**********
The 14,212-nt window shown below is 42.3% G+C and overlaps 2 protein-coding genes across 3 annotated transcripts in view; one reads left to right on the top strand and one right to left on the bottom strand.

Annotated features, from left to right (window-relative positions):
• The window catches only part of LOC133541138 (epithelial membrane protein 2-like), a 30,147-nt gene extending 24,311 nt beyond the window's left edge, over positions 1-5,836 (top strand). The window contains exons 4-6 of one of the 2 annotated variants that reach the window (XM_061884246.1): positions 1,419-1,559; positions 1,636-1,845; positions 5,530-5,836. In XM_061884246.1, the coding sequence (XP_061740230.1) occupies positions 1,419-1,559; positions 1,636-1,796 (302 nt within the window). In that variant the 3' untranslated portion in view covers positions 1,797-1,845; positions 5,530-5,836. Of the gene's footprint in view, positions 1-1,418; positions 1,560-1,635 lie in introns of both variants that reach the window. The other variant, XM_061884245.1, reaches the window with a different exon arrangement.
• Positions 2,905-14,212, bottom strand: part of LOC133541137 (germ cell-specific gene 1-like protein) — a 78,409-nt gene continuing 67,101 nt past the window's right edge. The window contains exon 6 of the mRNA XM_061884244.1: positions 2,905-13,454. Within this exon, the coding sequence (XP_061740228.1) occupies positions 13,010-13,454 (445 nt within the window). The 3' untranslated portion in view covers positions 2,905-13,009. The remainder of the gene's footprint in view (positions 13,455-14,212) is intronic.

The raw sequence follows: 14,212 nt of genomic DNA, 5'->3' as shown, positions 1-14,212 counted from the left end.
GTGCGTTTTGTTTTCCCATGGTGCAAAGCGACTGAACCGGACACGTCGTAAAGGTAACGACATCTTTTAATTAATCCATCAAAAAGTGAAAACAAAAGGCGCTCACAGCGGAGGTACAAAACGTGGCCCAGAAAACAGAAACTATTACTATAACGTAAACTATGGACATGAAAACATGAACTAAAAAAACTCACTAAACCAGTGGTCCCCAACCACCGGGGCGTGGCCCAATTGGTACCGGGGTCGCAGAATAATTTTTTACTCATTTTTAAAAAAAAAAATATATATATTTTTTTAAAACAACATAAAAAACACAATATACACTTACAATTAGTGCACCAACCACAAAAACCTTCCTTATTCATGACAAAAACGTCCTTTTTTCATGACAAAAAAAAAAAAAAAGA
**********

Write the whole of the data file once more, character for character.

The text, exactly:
The 14,212-nt window shown below is 42.3% G+C and overlaps 2 protein-coding genes across 3 annotated transcripts in view; one reads left to right on the top strand and one right to left on the bottom strand.

Annotated features, from left to right (window-relative positions):
• The window catches only part of LOC133541138 (epithelial membrane protein 2-like), a 30,147-nt gene extending 24,311 nt beyond the window's left edge, over positions 1-5,836 (top strand). The window contains exons 4-6 of one of the 2 annotated variants that reach the window (XM_061884246.1): positions 1,419-1,559; positions 1,636-1,845; positions 5,530-5,836. In XM_061884246.1, the coding sequence (XP_061740230.1) occupies positions 1,419-1,559; positions 1,636-1,796 (302 nt within the window). In that variant the 3' untranslated portion in view covers positions 1,797-1,845; positions 5,530-5,836. Of the gene's footprint in view, positions 1-1,418; positions 1,560-1,635 lie in introns of both variants that reach the window. The other variant, XM_061884245.1, reaches the window with a different exon arrangement.
• Positions 2,905-14,212, bottom strand: part of LOC133541137 (germ cell-specific gene 1-like protein) — a 78,409-nt gene continuing 67,101 nt past the window's right edge. The window contains exon 6 of the mRNA XM_061884244.1: positions 2,905-13,454. Within this exon, the coding sequence (XP_061740228.1) occupies positions 13,010-13,454 (445 nt within the window). The 3' untranslated portion in view covers positions 2,905-13,009. The remainder of the gene's footprint in view (positions 13,455-14,212) is intronic.

The raw sequence follows: 14,212 nt of genomic DNA, 5'->3' as shown, positions 1-14,212 counted from the left end.
GTGCGTTTTGTTTTCCCATGGTGCAAAGCGACTGAACCGGACACGTCGTAAAGGTAACGACATCTTTTAATTAATCCATCAAAAAGTGAAAACAAAAGGCGCTCACAGCGGAGGTACAAAACGTGGCCCAGAAAACAGAAACTATTACTATAACGTAAACTATGGACATGAAAACATGAACTAAAAAAACTCACTAAACCAGTGGTCCCCAACCACCGGGGCGTGGCCCAATTGGTACCGGGGTCGCAGAATAATTTTTTACTCATTTTTAAAAAAAAAAATATATATATTTTTTTAAAACAACATAAAAAACACAATATACACTTACAATTAGTGCACCAACCACAAAAACCTTCCTTATTCATGACAAAAACGTCCTTTTTTCATGACAAAAAAAAAAAAAAAGA